The Peeping Tom is usually privy to the most intimate affairs. And for the music-loving Peeping Tom, the delights of chamber music are inexhaustiable, as the Tokyo String Quartet revealed last night at the Corcoran Gallery.

Opening the concert season at the Corcoran, the Tokyo Quartet provided aural pleasures that ranged from expressive sweetness and wild abandon to bewitching broodiness in a program made up of works by Schubert, Beethoven and Claude Debussy.

Debussy's only essay in the quartet came across under the Tokyo not as opaque and misty, but as sharp and clear in line and dynamic nuance as a steel engraving. How musically, for instance, the Tokyo coped with the variations in tempo in the first movement. How attentive they were to Debussy's direction of "doucement (gently, smoothly) expressif" in the Andante. How airy and clean were the pizzicati in the second movement marked "assez vif."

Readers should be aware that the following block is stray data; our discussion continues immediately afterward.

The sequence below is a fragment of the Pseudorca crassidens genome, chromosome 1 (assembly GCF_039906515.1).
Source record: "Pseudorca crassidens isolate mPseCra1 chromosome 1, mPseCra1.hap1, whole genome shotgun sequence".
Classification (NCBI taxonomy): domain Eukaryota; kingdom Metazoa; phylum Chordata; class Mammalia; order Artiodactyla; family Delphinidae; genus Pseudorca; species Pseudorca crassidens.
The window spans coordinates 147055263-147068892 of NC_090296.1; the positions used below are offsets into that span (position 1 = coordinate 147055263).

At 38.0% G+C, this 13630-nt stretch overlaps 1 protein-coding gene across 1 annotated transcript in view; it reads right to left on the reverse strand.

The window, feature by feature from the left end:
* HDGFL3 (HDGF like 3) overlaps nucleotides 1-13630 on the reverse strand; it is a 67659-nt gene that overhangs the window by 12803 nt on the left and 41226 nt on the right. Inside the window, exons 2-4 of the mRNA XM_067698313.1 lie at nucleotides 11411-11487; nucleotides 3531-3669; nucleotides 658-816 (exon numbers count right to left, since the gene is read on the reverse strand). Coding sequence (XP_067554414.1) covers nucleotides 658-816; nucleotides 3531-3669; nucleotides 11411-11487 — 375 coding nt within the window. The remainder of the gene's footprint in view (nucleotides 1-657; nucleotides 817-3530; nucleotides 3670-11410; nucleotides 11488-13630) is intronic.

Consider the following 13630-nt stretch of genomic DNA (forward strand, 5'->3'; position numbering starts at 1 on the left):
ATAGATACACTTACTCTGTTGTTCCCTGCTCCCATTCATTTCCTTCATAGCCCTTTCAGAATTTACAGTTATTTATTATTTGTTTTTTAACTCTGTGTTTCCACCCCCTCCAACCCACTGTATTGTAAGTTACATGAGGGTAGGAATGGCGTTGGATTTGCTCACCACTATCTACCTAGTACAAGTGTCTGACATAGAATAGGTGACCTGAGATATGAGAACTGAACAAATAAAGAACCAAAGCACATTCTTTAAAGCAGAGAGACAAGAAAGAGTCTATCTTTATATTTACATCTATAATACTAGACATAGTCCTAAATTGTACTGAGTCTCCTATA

Changing gears into Debussy was no problem for the Tokyo after Schbert and Beethoven -- here is a wellgreased transmission. Yet one could have wished for more refinement and less calculation in Schubert's youthful Quartet in E Flat, Op. 125, No. 1, and fewer heavy accents and more subtle sobriety in Beethoven's "Quartetto Serioso."